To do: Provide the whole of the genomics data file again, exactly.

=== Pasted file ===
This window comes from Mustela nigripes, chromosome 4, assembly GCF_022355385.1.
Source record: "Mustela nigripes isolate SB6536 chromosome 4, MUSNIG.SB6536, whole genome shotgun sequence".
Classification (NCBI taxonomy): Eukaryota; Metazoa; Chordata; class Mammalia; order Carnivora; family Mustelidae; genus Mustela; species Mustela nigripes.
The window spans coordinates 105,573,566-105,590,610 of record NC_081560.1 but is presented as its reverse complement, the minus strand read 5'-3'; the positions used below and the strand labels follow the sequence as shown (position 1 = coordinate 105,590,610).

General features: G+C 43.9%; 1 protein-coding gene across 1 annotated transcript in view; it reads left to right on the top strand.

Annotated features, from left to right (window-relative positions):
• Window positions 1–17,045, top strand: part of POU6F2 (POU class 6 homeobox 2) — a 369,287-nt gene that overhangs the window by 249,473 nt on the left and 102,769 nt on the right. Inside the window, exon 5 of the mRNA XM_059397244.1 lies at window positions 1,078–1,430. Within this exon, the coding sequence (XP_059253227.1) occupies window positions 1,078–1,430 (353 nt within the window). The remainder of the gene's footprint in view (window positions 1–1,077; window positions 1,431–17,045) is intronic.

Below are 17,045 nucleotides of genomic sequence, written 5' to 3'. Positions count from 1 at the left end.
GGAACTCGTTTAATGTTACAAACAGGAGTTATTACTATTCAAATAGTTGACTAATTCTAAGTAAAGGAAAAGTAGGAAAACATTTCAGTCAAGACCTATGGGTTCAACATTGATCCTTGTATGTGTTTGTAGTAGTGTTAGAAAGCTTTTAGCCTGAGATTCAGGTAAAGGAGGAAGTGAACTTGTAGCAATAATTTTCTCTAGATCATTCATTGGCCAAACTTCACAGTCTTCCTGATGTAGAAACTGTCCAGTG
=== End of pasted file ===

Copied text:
This window comes from Mustela nigripes, chromosome 4, assembly GCF_022355385.1.
Source record: "Mustela nigripes isolate SB6536 chromosome 4, MUSNIG.SB6536, whole genome shotgun sequence".
Classification (NCBI taxonomy): Eukaryota; Metazoa; Chordata; class Mammalia; order Carnivora; family Mustelidae; genus Mustela; species Mustela nigripes.
The window spans coordinates 105,573,566-105,590,610 of record NC_081560.1 but is presented as its reverse complement, the minus strand read 5'-3'; the positions used below and the strand labels follow the sequence as shown (position 1 = coordinate 105,590,610).

General features: G+C 43.9%; 1 protein-coding gene across 1 annotated transcript in view; it reads left to right on the top strand.

Annotated features, from left to right (window-relative positions):
• Window positions 1–17,045, top strand: part of POU6F2 (POU class 6 homeobox 2) — a 369,287-nt gene that overhangs the window by 249,473 nt on the left and 102,769 nt on the right. Inside the window, exon 5 of the mRNA XM_059397244.1 lies at window positions 1,078–1,430. Within this exon, the coding sequence (XP_059253227.1) occupies window positions 1,078–1,430 (353 nt within the window). The remainder of the gene's footprint in view (window positions 1–1,077; window positions 1,431–17,045) is intronic.

Below are 17,045 nucleotides of genomic sequence, written 5' to 3'. Positions count from 1 at the left end.
GGAACTCGTTTAATGTTACAAACAGGAGTTATTACTATTCAAATAGTTGACTAATTCTAAGTAAAGGAAAAGTAGGAAAACATTTCAGTCAAGACCTATGGGTTCAACATTGATCCTTGTATGTGTTTGTAGTAGTGTTAGAAAGCTTTTAGCCTGAGATTCAGGTAAAGGAGGAAGTGAACTTGTAGCAATAATTTTCTCTAGATCATTCATTGGCCAAACTTCACAGTCTTCCTGATGTAGAAACTGTCCAGTG